With the aging boomer population and increased longevity, many employees have to worry not only about childcare but also about eldercare for aging parents and loved ones.
But the demographics of these working caregivers may not be what you expect, according to a recent U.S. study.
In June 2012, the Bureau of Labor Statistics within the U.S. Department of Labor issued the results of its 2011 American Time Use Survey. For the first time, the study released data and information pertaining to caregiving and eldercare within the working population. While Statistics Canada has released similar information in the past (and is expected to release 2011 information in September), the U.S. study sheds some interesting light on the issue.
The findings in the study are U.S.-focused; however, our geographical proximity, similarity in workforce and similarities from a statistical perspective make the information also applicable to the Canadian employee population.
The survey asked respondents how they spend their time in various activities throughout the day. One area of focus was on eldercare, which was defined as “providing unpaid care or assistance to an individual who needed help because of a condition related to aging.” The individuals were asked about providing eldercare to someone, more than once, within the past three to four months.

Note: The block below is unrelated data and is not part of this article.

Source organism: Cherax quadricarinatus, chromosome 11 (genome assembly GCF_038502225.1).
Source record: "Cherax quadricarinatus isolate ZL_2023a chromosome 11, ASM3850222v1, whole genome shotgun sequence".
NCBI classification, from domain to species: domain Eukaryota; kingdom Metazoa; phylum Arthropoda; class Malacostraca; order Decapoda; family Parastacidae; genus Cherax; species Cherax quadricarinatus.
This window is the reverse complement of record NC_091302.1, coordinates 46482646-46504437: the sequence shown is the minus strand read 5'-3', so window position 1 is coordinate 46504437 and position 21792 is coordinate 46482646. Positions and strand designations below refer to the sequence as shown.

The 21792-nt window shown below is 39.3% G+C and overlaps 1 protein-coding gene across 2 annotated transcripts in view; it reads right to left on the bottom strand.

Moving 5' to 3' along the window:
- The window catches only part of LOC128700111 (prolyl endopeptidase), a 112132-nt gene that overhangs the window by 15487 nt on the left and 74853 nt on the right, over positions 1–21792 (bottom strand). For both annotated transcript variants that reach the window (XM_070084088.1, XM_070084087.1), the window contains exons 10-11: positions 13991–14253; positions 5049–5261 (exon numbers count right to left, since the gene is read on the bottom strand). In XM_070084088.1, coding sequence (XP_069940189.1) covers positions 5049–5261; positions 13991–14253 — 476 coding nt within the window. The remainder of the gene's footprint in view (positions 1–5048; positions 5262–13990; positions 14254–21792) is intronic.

Traditionally, the focus has been placed solely on so-called “sandwiched” female workers—those workers who deal with both childcare and adult/senior care issues. However, one of the more profound findings of the study was that 44% of eldercare providers were men.
The study also found that across all age groups, almost two in 10 workers have faced eldercare challenges in the past three to four months. Similar studies in Canada have shown that as high as 27% of workers provide care to a loved one in any given year (Balancing Paid Work and Caregiving Responsibilities: A Closer Look at Family Caregivers in Canada, January 2009). The productivity and absenteeism impacts of this, while not often measured, are likely significant for the workplace. Employers need strategies for assisting those employees dealing with eldercare challenges that are equally accessible by both male and female worker populations.
Another important finding was that the younger working population is also being called on to assist with caring for the elderly. Employees ages 15 to 34 providing eldercare represented 23% of survey respondents. It has commonly been assumed that the aging workforce (those age 40 and over) will be called upon to provide eldercare to a loved one, but this study suggests that the challenges are much more widespread. While the number of older workers supporting a loved one through caregiving will likely accelerate, attention also needs to be paid to younger workers facing the same difficulties.